“Open, evolving and laid-back.” According to a recent personnel survey, SATO employees say these three adjectives best describe SATO.
Land Acquisition Manager Antti Laine and Service Manager Riikka Korhonen admit that SATO has an exceptionally open communication culture.
“It’s easy to talk to people here, no matter what organisation level they work on,” says Antti.
Riikka believes that an open line of communication with one’s supervisor is the key to work satisfaction.
“In terms of coping at work, what helps me the most on a daily basis is having a supervisor who is so easy to approach and who is good at exchanging ideas and providing support when problems arise,” says Riikka.
Good employee benefits and opportunities for personal competence development are a testament to the company’s progressive culture.
“For example, such comprehensive occupational healthcare services, leisure time insurance, holiday cabins that are available to personnel and a flexible attitude to remote work are definitely not a given at all workplaces. In addition, the company provides excellent support in employee training and personal competence development,” says Antti, who works on the property development team and started his career at SATO as a summer intern.
“We take care of our employees” is one of the main focal points of SATO’s 2019–2022 sustainability programme. The objective is for SATO employees throughout the organisation to see their workplace as inspiring, open and sustainable, and to feel they are taken care of.
According to SATO’s HR Director, Johanna Koramo, the company strongly believes that a positive employee experience leads to a positive customer experience. It is important that employees who handle customer service situations, some of which are challenging at times, are given support to ensure that they can cope at work and enjoy their job.
SATO’s values – Human to human, Joy of succeeding together, and Be bold, aim high – guide us in everything we do.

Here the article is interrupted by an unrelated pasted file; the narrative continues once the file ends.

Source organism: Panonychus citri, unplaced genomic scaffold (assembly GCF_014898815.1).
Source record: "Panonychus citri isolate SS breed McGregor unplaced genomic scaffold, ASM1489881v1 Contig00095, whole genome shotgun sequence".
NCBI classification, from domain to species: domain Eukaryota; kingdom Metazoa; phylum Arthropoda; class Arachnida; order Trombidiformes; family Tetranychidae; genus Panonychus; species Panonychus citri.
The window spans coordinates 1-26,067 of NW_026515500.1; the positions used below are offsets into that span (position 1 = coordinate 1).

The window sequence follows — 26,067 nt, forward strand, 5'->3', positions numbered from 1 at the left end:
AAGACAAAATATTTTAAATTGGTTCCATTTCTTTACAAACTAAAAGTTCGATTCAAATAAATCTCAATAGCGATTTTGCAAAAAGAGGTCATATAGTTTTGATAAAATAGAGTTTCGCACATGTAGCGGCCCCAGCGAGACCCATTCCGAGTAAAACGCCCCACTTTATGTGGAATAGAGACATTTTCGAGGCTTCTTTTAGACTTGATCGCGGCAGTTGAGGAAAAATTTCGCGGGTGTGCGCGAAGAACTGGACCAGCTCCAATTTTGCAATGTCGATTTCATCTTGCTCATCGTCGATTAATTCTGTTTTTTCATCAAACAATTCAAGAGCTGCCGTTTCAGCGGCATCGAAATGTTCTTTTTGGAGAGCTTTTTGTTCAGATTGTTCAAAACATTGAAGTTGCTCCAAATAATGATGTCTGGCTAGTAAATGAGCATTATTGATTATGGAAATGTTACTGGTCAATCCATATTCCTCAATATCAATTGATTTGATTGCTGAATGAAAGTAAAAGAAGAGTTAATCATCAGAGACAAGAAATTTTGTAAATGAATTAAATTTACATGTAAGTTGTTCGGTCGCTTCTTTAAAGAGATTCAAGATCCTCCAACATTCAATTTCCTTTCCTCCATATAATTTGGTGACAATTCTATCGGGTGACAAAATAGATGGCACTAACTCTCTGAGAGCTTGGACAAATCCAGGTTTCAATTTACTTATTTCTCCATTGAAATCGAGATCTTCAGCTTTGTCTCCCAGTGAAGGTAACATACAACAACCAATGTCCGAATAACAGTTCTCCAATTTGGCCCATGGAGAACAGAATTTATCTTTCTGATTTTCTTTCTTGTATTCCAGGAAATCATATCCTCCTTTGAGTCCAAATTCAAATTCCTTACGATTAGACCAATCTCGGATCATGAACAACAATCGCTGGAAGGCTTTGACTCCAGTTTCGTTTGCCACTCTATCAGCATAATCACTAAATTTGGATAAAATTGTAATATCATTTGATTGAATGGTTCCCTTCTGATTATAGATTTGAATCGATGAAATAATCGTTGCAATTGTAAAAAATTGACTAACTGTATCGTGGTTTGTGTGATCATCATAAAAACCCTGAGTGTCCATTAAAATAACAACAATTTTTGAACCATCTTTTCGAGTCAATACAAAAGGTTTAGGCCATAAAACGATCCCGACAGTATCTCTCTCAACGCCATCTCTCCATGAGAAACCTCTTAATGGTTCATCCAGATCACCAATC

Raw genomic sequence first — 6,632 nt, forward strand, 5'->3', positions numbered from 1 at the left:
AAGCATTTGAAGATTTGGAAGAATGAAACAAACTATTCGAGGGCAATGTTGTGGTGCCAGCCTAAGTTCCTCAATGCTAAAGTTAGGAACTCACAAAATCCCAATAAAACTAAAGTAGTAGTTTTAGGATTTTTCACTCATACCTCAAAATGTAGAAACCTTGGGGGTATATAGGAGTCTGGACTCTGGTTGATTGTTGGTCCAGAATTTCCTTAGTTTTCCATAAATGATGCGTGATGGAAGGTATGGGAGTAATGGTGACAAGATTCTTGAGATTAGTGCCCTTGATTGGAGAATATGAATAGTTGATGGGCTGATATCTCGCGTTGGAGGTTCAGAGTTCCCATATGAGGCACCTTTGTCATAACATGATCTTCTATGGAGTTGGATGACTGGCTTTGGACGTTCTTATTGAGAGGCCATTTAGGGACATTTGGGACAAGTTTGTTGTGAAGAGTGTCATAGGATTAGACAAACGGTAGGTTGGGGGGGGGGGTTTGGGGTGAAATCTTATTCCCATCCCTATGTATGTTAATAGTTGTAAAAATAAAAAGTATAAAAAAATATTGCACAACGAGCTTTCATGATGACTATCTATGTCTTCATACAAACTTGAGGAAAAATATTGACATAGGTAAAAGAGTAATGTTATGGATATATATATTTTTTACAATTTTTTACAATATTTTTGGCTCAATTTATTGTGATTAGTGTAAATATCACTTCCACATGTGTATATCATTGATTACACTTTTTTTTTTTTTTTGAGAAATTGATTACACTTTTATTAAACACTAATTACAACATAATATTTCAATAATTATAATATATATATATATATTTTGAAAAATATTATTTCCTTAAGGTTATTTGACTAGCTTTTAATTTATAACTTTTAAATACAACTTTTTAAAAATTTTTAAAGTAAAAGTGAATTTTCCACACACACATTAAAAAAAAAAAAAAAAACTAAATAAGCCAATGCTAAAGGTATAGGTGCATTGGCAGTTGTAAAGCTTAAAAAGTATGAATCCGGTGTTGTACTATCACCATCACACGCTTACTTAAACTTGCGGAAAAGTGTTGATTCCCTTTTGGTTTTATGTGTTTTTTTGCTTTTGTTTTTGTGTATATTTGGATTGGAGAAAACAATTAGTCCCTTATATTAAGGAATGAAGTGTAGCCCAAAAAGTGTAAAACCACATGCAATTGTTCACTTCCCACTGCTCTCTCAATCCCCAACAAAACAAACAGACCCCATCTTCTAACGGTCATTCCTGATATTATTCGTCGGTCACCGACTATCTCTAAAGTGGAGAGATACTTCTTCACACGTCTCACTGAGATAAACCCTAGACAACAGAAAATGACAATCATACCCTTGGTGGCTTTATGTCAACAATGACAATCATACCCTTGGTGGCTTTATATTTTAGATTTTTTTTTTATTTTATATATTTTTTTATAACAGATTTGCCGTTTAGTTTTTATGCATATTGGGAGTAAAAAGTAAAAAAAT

“Trust, taking responsibility and helping others are at the heart of SATO’s corporate culture. We focus our efforts on open communication and interaction and, for example, the joint personnel and management group Tarmo meets regularly to discuss development ideas proposed by employees,” says Johanna.
In her opinion, the recent personnel survey proves that SATO is strong precisely in the areas that are written into the company’s values.
“Of course, there is always room for improvement, for instance, in working across team boundaries, in exercising a certain level of courage and in taking stronger ownership of matters. All in all, I feel that SATO employees are highly committed to working with a focus on people, inspiring and challenging themselves and others to always do better,” says Johanna.
Sustainability perspectives are increasingly highlighted in both Riikka’s and Antti’s jobs, for example, when planning a more efficient built-up environment or thinking about energy savings for properties or renovations in the long run. They agree that sustainability also plays a role in day-to-day choices.
“Being responsible also means being accountable for your behaviour as a colleague – do you, for example, bring negative energy with you to the work place or do you try to contribute to a positive work environment? In my job, sustainability also means being fair and consistent when working with customers. Everyone has a right to the same services and benefits, regardless of where they live,” stresses Riikka.
"One nice thing about SATO’s values is that there is no need to separately address their importance. They are the natural outcome of working sustainably."
Riikka and Antti believe that the events organised by the company and active mingling with customers nicely reflect SATO’s good team spirit and ‘human to human’ approach. For example, the pot-luck yard parties and a day dedicated to tidying up our buildings have left a good impression.
“The yard party was unique for me in that I’m essentially never in direct contact with customers in my day-to-day work. In that sense, it was really nice to step outside of my regular, internal roles,” says Antti.
Setting personal challenges and development is a natural way to operate for both employees, so it’s easy for them to stand behind the company’s “Be bold, aim high” value. For Riikka, this may be reflected, for instance, in a customer being positively surprised with the service he or she has received.
“Although of course it’s not possible to have fun at work every single day, in general I like going to my workplace, where I feel like I am seen and heard and which I am proud to talk about,” concludes Riikka.